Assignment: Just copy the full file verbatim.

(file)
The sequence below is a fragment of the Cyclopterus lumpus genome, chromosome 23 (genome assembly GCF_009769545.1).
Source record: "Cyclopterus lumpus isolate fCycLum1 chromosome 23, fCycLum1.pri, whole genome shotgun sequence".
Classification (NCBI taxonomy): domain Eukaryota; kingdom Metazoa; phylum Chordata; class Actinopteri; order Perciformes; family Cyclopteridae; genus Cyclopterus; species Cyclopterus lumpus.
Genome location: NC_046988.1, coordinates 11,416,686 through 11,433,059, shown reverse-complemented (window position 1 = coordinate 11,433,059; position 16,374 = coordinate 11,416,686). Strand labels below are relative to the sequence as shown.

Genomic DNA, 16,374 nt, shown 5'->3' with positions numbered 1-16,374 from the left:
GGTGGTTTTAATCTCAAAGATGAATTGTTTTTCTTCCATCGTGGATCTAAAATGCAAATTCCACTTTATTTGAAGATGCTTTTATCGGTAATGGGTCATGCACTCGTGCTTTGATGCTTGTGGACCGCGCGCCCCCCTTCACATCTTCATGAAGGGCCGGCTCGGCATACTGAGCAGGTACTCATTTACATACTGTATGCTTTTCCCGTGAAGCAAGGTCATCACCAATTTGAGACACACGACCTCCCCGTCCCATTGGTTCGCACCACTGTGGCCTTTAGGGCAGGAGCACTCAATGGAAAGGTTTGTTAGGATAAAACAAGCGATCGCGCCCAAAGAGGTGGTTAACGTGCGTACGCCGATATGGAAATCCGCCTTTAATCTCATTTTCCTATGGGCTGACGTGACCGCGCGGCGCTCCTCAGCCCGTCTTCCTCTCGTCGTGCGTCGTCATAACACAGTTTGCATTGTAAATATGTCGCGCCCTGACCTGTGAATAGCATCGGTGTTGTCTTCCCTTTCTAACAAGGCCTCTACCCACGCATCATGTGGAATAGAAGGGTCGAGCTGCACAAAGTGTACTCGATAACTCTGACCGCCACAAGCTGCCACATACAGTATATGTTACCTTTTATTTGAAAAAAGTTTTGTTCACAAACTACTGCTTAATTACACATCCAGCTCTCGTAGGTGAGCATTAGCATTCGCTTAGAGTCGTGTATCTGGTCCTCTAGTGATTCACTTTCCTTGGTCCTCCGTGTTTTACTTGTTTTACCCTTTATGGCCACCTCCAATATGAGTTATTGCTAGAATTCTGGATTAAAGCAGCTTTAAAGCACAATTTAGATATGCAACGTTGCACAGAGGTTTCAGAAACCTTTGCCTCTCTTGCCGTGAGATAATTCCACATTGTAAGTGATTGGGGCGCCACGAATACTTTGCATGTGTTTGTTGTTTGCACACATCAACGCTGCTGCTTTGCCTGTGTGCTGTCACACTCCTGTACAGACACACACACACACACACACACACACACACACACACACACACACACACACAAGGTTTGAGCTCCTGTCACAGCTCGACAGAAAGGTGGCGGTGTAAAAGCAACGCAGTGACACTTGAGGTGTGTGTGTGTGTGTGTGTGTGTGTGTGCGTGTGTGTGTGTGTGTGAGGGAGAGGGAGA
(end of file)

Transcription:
The sequence below is a fragment of the Cyclopterus lumpus genome, chromosome 23 (genome assembly GCF_009769545.1).
Source record: "Cyclopterus lumpus isolate fCycLum1 chromosome 23, fCycLum1.pri, whole genome shotgun sequence".
Classification (NCBI taxonomy): domain Eukaryota; kingdom Metazoa; phylum Chordata; class Actinopteri; order Perciformes; family Cyclopteridae; genus Cyclopterus; species Cyclopterus lumpus.
Genome location: NC_046988.1, coordinates 11,416,686 through 11,433,059, shown reverse-complemented (window position 1 = coordinate 11,433,059; position 16,374 = coordinate 11,416,686). Strand labels below are relative to the sequence as shown.

Genomic DNA, 16,374 nt, shown 5'->3' with positions numbered 1-16,374 from the left:
GGTGGTTTTAATCTCAAAGATGAATTGTTTTTCTTCCATCGTGGATCTAAAATGCAAATTCCACTTTATTTGAAGATGCTTTTATCGGTAATGGGTCATGCACTCGTGCTTTGATGCTTGTGGACCGCGCGCCCCCCTTCACATCTTCATGAAGGGCCGGCTCGGCATACTGAGCAGGTACTCATTTACATACTGTATGCTTTTCCCGTGAAGCAAGGTCATCACCAATTTGAGACACACGACCTCCCCGTCCCATTGGTTCGCACCACTGTGGCCTTTAGGGCAGGAGCACTCAATGGAAAGGTTTGTTAGGATAAAACAAGCGATCGCGCCCAAAGAGGTGGTTAACGTGCGTACGCCGATATGGAAATCCGCCTTTAATCTCATTTTCCTATGGGCTGACGTGACCGCGCGGCGCTCCTCAGCCCGTCTTCCTCTCGTCGTGCGTCGTCATAACACAGTTTGCATTGTAAATATGTCGCGCCCTGACCTGTGAATAGCATCGGTGTTGTCTTCCCTTTCTAACAAGGCCTCTACCCACGCATCATGTGGAATAGAAGGGTCGAGCTGCACAAAGTGTACTCGATAACTCTGACCGCCACAAGCTGCCACATACAGTATATGTTACCTTTTATTTGAAAAAAGTTTTGTTCACAAACTACTGCTTAATTACACATCCAGCTCTCGTAGGTGAGCATTAGCATTCGCTTAGAGTCGTGTATCTGGTCCTCTAGTGATTCACTTTCCTTGGTCCTCCGTGTTTTACTTGTTTTACCCTTTATGGCCACCTCCAATATGAGTTATTGCTAGAATTCTGGATTAAAGCAGCTTTAAAGCACAATTTAGATATGCAACGTTGCACAGAGGTTTCAGAAACCTTTGCCTCTCTTGCCGTGAGATAATTCCACATTGTAAGTGATTGGGGCGCCACGAATACTTTGCATGTGTTTGTTGTTTGCACACATCAACGCTGCTGCTTTGCCTGTGTGCTGTCACACTCCTGTACAGACACACACACACACACACACACACACACACACACACACACACACACACACAAGGTTTGAGCTCCTGTCACAGCTCGACAGAAAGGTGGCGGTGTAAAAGCAACGCAGTGACACTTGAGGTGTGTGTGTGTGTGTGTGTGTGTGTGTGCGTGTGTGTGTGTGTGTGAGGGAGAGGGAGA